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Bijur L5P pump parts

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mikemm

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#1
Hi all, don't know if this is correct area for this but I'm having a hard time locating a replacement spring for the pump body. I disassembled my pump and found the spring broken in 2 pieces. any ideas?

Thanks.
 

TomS

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#3
I did a quick search for Bijur parts and Motion Industries is listed as a distributor. There's a store in Concord if that helps.
 

dave_r_1

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#4
phone ahead, Motion Industries doesn't always carry the complete line of products from a company, or may impose a quantity restriction (for example, I wanted a specific type of grease nipple, they carried it, but I couldn't just order 2, I had to order at least 25 (and they were about $2/each)... It turned out to be cheaper and better to just buy new u-joints.
 

tomw

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#5
You can also contact Bijur directly. Here is there contact page. On a historical note, the first Bijur pumps were designed for and installed on Packard motor cars.
 

mikemm

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#6
I checked bijur website for replacement parts and they dont have springs listed. just fittings, gaskets resivoirs and the like. same with H&W machine and icai-online. Bijur site recommends sending in pump to them for all internal isssues. I'll give motoin a call today but im sure thats a dead end. Thought someone may have a secret source.

As chips&more stated, making one is my best option. Easy enough to measure OAL, diameter, wire gauge and pitch. I would like to know the compression force in lbs/in so I get the correct pressure without having to lean to hard on lever, or wait forever for plunger to travel its stroke.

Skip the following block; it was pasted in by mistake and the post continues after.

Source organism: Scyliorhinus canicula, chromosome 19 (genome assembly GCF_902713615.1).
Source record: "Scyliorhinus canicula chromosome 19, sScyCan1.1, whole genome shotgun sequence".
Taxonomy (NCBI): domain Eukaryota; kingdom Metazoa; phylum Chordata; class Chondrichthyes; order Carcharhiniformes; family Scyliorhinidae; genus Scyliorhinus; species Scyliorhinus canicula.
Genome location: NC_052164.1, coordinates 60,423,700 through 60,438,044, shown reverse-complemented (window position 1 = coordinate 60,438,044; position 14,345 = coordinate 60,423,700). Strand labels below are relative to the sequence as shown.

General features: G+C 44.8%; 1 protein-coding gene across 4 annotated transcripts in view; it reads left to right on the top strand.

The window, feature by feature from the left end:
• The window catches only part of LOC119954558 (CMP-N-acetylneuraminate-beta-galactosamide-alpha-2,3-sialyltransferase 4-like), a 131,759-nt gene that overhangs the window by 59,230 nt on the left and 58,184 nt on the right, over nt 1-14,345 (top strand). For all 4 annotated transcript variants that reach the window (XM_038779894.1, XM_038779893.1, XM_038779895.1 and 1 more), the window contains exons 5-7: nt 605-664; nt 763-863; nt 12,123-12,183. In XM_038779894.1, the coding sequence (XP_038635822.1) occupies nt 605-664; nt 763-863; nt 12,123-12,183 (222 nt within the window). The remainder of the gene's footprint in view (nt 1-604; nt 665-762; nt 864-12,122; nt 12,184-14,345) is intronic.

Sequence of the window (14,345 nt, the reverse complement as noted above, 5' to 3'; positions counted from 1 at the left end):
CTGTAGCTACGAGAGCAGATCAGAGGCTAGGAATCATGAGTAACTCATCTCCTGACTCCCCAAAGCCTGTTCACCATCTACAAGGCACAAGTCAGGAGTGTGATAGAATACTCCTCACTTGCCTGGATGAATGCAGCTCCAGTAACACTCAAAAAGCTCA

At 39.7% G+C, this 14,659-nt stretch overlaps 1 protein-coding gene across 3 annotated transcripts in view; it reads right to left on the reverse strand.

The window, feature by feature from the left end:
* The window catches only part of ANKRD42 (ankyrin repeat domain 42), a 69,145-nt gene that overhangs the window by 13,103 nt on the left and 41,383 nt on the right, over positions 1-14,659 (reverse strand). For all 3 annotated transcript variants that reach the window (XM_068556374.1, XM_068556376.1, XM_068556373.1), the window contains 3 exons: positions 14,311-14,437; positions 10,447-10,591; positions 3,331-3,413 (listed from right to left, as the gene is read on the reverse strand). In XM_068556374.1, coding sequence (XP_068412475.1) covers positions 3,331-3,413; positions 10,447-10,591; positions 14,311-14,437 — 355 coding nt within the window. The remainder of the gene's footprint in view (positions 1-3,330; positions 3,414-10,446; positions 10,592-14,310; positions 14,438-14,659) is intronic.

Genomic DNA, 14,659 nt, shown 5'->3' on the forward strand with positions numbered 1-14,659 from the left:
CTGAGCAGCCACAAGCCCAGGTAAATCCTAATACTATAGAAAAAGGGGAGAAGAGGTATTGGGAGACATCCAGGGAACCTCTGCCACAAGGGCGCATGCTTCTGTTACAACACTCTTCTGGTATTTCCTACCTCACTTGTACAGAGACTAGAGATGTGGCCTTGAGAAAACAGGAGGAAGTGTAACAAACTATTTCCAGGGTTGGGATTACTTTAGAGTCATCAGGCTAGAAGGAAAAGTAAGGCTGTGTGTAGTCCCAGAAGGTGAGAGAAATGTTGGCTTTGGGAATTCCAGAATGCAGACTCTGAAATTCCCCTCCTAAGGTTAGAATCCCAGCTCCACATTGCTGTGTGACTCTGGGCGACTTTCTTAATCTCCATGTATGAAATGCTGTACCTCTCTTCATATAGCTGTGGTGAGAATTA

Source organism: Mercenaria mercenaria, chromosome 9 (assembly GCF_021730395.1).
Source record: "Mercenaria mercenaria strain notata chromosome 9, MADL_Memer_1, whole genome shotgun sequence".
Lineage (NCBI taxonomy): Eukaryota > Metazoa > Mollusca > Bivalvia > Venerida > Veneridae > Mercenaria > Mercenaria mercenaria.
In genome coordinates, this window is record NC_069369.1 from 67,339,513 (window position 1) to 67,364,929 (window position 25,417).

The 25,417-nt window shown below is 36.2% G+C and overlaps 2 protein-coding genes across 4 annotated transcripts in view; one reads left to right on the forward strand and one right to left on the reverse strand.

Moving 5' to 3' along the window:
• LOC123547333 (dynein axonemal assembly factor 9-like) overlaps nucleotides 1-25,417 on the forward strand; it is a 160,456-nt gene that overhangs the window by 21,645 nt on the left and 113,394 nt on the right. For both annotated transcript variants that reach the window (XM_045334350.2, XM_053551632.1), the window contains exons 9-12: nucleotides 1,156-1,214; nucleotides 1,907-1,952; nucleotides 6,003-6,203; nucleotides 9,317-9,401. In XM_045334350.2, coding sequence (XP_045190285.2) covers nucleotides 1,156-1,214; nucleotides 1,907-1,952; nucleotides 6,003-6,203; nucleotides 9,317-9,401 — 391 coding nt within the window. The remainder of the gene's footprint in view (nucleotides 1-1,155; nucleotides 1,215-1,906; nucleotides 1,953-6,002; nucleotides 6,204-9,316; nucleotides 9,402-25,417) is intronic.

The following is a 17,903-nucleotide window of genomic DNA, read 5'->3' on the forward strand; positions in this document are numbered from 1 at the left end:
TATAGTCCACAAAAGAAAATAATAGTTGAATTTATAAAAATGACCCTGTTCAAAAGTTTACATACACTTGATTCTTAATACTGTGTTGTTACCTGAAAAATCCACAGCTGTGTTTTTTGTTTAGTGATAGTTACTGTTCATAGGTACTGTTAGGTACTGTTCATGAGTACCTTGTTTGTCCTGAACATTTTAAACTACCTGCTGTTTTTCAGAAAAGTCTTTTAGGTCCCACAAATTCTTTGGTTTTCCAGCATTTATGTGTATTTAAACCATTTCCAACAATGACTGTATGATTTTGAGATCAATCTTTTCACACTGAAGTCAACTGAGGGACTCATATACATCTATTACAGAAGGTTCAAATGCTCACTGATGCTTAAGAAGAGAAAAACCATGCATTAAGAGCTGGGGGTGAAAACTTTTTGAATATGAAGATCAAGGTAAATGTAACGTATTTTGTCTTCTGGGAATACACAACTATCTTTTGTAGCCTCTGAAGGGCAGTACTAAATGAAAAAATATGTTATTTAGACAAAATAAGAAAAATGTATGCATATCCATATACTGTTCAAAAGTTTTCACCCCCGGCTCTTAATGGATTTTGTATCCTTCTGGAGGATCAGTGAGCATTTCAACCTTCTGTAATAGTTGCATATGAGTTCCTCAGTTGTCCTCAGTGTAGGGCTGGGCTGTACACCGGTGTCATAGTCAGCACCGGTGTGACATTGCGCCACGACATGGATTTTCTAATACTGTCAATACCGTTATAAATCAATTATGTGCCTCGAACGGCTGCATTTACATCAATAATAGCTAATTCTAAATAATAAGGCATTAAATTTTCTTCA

kd4gij

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#7
Go to a hardware and match it up.
 

Silverbullet

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#8
I'm not sure that any spring you make will be much different in pressure if you use the same dimensions.
 

Brnoczech

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#9
I have a Bijur pump on a 1997 Bridgeport mill. The type with the spring loaded T handle that you pull up. I accidentally lost the reservoir cap a couple of years ago, possibly vacuumed up. Called Bijur directly. They only sold these in boxes of multiples, probably to distributors. Lady was very nice and shipped me one for free. Might be worth a call.
 

mikemm

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#10
Here's where I'm up to. The spring is 3 " long with an OD of 0.56" and a wire size of .072. I can only find Dia of .5 or .6 in various compression strengths. I'm choosing to go with .5 od as the .6 has the potential to rub up against the piston bore (.75") when deflected under compression as the piston rod may not engage the inner diameter of the spring keeping it away from the bore. This would score the bore and is obviously bad.
Now how I am choosing the compression strength. When assembled and at rest, the spring is compressed 1 inch. Engaging the plunger stroke compresses it an additional .8 inches for a total compression of 1.8 in. Bijur specs the pump max pressure at 5 Bar or 72 PSI. So calculating the surface area of the piston to .44 sq in I would need a force of 32 lbs at max compression of 1.8 inches to achieve 5 Bar. this gives me a spring force of 17.7 lbs / in.

Anybody see anything wrong with my logic?
 

tomw

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#12
Your math is correct, but I'm not sure of your physics. Any knowledge I had of Hooke's law is gone but the name. If the physics works, then do you really need max pressure? Or is max pressure the design limit, and the spring should be spec'd at a lower pressure. 72 psi will move a lot of lube through a very small orifice.
 

mikemm

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#13
I believe max pressure is the design limit and is peak Static PSI on a full length stroke. The kinetic PSI will be slightly less depending on orifice resistance and it will have a linear drop throughout the entire travel of the piston stroke and should finish around 36-38 PSI right before the piston bottoms out in the bore. For this reason I don't think its a good idea to go with a lesser spring.

Considering the volume of lube per stroke is finite, the pressure only regulates the speed at which the lube is distributed. A 2 psi spring will push the oil through since there is no seal to stop the oil from seeping past the ways contact surfaces but may take 10 minutes to complete the stroke.
 
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